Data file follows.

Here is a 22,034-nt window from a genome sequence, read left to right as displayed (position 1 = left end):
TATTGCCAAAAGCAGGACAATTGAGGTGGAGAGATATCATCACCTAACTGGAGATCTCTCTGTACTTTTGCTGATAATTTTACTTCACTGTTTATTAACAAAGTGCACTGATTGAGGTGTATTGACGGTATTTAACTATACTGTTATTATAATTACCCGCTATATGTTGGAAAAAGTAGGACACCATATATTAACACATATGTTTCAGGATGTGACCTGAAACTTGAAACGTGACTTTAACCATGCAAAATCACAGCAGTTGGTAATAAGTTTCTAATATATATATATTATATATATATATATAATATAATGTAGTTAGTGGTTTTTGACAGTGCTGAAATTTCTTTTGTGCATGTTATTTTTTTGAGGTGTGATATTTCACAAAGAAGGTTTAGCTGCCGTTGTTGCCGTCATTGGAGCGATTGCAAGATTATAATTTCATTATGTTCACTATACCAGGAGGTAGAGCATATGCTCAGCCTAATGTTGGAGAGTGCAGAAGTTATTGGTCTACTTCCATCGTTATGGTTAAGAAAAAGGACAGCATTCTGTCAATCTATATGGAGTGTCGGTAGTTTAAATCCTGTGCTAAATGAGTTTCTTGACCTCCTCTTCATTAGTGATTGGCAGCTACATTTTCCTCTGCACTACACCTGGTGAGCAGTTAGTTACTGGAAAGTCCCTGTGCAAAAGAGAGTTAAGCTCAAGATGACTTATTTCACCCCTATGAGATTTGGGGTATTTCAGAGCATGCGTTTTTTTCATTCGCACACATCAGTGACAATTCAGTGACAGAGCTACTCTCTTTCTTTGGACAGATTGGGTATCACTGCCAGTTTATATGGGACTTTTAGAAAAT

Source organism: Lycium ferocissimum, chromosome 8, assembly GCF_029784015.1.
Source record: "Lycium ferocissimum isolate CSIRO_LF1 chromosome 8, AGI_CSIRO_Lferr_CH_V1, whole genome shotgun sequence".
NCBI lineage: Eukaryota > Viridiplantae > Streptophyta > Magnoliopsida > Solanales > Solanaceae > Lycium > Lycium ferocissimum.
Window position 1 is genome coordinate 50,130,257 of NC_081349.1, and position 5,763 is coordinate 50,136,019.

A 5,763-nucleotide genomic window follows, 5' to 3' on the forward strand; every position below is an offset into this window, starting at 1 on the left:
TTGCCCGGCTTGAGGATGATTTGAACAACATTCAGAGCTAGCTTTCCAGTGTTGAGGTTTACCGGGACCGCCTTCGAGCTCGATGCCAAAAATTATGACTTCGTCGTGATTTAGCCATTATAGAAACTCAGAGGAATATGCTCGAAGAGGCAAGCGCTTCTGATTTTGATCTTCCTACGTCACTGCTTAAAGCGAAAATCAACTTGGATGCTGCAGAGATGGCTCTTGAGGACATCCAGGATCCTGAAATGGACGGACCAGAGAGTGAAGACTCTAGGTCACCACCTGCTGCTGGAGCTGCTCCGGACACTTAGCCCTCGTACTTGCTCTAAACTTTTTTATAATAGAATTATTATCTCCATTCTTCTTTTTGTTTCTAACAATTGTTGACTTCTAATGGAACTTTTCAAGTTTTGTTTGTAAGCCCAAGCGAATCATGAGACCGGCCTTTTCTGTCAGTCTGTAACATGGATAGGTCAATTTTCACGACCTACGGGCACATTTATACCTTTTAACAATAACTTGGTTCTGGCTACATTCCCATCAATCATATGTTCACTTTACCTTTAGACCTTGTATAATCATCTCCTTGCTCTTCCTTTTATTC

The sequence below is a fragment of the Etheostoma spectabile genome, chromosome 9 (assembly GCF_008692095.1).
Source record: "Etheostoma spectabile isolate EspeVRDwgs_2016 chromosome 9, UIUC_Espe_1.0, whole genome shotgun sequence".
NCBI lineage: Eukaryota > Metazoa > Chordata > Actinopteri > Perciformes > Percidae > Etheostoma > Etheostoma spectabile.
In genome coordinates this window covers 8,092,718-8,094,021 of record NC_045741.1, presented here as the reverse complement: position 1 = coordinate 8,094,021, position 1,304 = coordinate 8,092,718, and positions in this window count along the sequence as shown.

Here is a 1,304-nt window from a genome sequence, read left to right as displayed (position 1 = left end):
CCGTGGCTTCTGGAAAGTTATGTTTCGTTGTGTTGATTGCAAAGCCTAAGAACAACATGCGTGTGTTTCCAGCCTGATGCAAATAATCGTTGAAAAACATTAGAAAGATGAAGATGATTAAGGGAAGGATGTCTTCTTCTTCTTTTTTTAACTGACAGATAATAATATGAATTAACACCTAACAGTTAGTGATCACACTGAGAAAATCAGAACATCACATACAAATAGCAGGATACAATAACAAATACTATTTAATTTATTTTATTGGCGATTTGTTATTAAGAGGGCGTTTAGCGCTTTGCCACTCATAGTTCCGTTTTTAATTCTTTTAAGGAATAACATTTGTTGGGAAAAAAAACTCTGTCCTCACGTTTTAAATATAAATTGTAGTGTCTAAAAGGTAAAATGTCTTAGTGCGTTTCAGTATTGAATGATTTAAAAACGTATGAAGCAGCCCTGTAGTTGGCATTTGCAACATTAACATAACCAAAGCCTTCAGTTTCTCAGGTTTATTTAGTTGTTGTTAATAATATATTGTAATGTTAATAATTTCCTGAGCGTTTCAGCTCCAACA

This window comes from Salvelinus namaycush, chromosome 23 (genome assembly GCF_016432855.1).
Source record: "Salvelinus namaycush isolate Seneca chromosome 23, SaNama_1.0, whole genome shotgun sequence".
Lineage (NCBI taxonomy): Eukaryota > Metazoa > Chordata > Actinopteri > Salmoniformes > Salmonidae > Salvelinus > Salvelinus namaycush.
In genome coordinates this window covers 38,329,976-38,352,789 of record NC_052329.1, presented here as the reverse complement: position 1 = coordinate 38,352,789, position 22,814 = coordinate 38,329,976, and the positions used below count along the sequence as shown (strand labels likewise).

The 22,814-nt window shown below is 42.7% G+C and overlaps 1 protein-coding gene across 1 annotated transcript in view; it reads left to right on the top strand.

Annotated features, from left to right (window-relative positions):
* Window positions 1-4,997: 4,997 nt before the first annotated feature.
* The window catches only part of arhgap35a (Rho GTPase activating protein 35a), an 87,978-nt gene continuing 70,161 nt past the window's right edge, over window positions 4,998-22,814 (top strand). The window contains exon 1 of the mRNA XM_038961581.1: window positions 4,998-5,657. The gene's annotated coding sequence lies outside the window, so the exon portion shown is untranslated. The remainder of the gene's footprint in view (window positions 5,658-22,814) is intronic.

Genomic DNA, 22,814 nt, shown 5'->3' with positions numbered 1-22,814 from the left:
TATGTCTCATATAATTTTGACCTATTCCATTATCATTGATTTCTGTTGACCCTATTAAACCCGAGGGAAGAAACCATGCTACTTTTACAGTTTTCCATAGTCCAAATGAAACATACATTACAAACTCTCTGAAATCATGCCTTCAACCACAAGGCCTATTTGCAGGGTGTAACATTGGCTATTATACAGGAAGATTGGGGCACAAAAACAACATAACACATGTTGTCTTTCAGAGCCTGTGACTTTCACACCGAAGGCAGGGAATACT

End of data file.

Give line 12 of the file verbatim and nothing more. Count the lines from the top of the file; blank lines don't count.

In genome coordinates this window covers 8,092,718-8,094,021 of record NC_045741.1, presented here as the reverse complement: position 1 = coordinate 8,094,021, position 1,304 = coordinate 8,092,718, and positions in this window count along the sequence as shown.